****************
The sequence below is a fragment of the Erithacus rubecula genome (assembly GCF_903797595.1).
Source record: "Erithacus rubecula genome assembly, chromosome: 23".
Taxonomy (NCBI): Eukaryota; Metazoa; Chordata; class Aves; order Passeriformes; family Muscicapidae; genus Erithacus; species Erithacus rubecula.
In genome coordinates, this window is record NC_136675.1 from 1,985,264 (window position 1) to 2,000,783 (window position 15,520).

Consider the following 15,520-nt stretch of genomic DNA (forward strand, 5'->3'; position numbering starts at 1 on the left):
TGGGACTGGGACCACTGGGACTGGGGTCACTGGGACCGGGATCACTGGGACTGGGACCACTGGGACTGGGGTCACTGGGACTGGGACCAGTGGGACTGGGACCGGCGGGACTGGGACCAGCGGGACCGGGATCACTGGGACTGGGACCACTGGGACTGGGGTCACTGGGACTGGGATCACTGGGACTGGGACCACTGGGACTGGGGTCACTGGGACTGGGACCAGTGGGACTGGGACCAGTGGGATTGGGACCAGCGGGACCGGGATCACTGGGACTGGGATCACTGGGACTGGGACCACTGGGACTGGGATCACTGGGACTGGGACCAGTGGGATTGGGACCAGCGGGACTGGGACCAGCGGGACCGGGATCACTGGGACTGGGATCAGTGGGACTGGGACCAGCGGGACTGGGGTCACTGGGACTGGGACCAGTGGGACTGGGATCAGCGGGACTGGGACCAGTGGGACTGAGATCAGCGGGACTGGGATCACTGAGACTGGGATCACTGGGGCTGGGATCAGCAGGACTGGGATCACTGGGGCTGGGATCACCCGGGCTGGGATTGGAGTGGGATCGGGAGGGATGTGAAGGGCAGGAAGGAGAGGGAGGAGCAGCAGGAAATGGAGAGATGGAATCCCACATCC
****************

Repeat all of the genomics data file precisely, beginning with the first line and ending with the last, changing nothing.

The sequence below is a fragment of the Erithacus rubecula genome (assembly GCF_903797595.1).
Source record: "Erithacus rubecula genome assembly, chromosome: 23".
Taxonomy (NCBI): Eukaryota; Metazoa; Chordata; class Aves; order Passeriformes; family Muscicapidae; genus Erithacus; species Erithacus rubecula.
In genome coordinates, this window is record NC_136675.1 from 1,985,264 (window position 1) to 2,000,783 (window position 15,520).

Consider the following 15,520-nt stretch of genomic DNA (forward strand, 5'->3'; position numbering starts at 1 on the left):
TGGGACTGGGACCACTGGGACTGGGGTCACTGGGACCGGGATCACTGGGACTGGGACCACTGGGACTGGGGTCACTGGGACTGGGACCAGTGGGACTGGGACCGGCGGGACTGGGACCAGCGGGACCGGGATCACTGGGACTGGGACCACTGGGACTGGGGTCACTGGGACTGGGATCACTGGGACTGGGACCACTGGGACTGGGGTCACTGGGACTGGGACCAGTGGGACTGGGACCAGTGGGATTGGGACCAGCGGGACCGGGATCACTGGGACTGGGATCACTGGGACTGGGACCACTGGGACTGGGATCACTGGGACTGGGACCAGTGGGATTGGGACCAGCGGGACTGGGACCAGCGGGACCGGGATCACTGGGACTGGGATCAGTGGGACTGGGACCAGCGGGACTGGGGTCACTGGGACTGGGACCAGTGGGACTGGGATCAGCGGGACTGGGACCAGTGGGACTGAGATCAGCGGGACTGGGATCACTGAGACTGGGATCACTGGGGCTGGGATCAGCAGGACTGGGATCACTGGGGCTGGGATCACCCGGGCTGGGATTGGAGTGGGATCGGGAGGGATGTGAAGGGCAGGAAGGAGAGGGAGGAGCAGCAGGAAATGGAGAGATGGAATCCCACATCC